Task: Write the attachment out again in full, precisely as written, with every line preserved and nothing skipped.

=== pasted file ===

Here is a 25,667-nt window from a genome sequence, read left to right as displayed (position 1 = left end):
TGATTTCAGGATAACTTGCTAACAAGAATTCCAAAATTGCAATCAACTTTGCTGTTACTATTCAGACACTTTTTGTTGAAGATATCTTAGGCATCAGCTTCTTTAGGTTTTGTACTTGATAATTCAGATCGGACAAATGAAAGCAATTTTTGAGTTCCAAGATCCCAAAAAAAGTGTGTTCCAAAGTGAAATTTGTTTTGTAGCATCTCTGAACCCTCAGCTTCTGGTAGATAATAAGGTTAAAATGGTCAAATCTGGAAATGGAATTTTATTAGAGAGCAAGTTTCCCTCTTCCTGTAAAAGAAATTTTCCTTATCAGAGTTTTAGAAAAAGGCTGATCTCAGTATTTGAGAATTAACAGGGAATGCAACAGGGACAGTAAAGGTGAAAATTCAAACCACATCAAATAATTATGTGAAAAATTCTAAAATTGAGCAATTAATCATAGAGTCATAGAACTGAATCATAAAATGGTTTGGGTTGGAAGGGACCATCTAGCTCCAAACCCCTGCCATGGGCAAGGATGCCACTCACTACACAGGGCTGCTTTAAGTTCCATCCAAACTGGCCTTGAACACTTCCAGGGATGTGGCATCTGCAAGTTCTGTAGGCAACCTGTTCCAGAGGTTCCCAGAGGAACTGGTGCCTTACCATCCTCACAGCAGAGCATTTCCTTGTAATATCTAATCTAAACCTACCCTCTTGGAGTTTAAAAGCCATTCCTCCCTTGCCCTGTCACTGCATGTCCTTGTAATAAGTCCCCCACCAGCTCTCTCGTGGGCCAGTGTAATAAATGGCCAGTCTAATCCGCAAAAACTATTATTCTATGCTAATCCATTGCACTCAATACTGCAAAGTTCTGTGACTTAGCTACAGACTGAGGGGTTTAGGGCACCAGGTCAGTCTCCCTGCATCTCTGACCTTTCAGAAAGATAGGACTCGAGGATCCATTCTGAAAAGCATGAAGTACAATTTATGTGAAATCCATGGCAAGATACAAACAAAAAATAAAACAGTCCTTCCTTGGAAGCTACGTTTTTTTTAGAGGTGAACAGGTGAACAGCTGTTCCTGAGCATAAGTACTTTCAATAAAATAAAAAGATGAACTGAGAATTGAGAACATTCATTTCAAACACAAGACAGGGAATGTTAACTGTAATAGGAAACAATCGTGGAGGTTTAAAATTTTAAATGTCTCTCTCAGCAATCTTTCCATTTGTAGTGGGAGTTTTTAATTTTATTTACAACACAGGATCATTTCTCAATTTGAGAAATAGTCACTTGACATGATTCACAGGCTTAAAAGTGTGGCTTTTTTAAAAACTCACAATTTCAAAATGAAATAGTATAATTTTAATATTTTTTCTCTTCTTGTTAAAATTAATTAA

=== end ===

Here is a 25,667-nt window from a genome sequence, read left to right as displayed (position 1 = left end):
TGATTTCAGGATAACTTGCTAACAAGAATTCCAAAATTGCAATCAACTTTGCTGTTACTATTCAGACACTTTTTGTTGAAGATATCTTAGGCATCAGCTTCTTTAGGTTTTGTACTTGATAATTCAGATCGGACAAATGAAAGCAATTTTTGAGTTCCAAGATCCCAAAAAAAGTGTGTTCCAAAGTGAAATTTGTTTTGTAGCATCTCTGAACCCTCAGCTTCTGGTAGATAATAAGGTTAAAATGGTCAAATCTGGAAATGGAATTTTATTAGAGAGCAAGTTTCCCTCTTCCTGTAAAAGAAATTTTCCTTATCAGAGTTTTAGAAAAAGGCTGATCTCAGTATTTGAGAATTAACAGGGAATGCAACAGGGACAGTAAAGGTGAAAATTCAAACCACATCAAATAATTATGTGAAAAATTCTAAAATTGAGCAATTAATCATAGAGTCATAGAACTGAATCATAAAATGGTTTGGGTTGGAAGGGACCATCTAGCTCCAAACCCCTGCCATGGGCAAGGATGCCACTCACTACACAGGGCTGCTTTAAGTTCCATCCAAACTGGCCTTGAACACTTCCAGGGATGTGGCATCTGCAAGTTCTGTAGGCAACCTGTTCCAGAGGTTCCCAGAGGAACTGGTGCCTTACCATCCTCACAGCAGAGCATTTCCTTGTAATATCTAATCTAAACCTACCCTCTTGGAGTTTAAAAGCCATTCCTCCCTTGCCCTGTCACTGCATGTCCTTGTAATAAGTCCCCCACCAGCTCTCTCGTGGGCCAGTGTAATAAATGGCCAGTCTAATCCGCAAAAACTATTATTCTATGCTAATCCATTGCACTCAATACTGCAAAGTTCTGTGACTTAGCTACAGACTGAGGGGTTTAGGGCACCAGGTCAGTCTCCCTGCATCTCTGACCTTTCAGAAAGATAGGACTCGAGGATCCATTCTGAAAAGCATGAAGTACAATTTATGTGAAATCCATGGCAAGATACAAACAAAAAATAAAACAGTCCTTCCTTGGAAGCTACGTTTTTTTTAGAGGTGAACAGGTGAACAGCTGTTCCTGAGCATAAGTACTTTCAATAAAATAAAAAGATGAACTGAGAATTGAGAACATTCATTTCAAACACAAGACAGGGAATGTTAACTGTAATAGGAAACAATCGTGGAGGTTTAAAATTTTAAATGTCTCTCTCAGCAATCTTTCCATTTGTAGTGGGAGTTTTTAATTTTATTTACAACACAGGATCATTTCTCAATTTGAGAAATAGTCACTTGACATGATTCACAGGCTTAAAAGTGTGGCTTTTTTAAAAACTCACAATTTCAAAATGAAATAGTATAATTTTAATATTTTTTCTCTTCTTGTTAAAATTAATTAA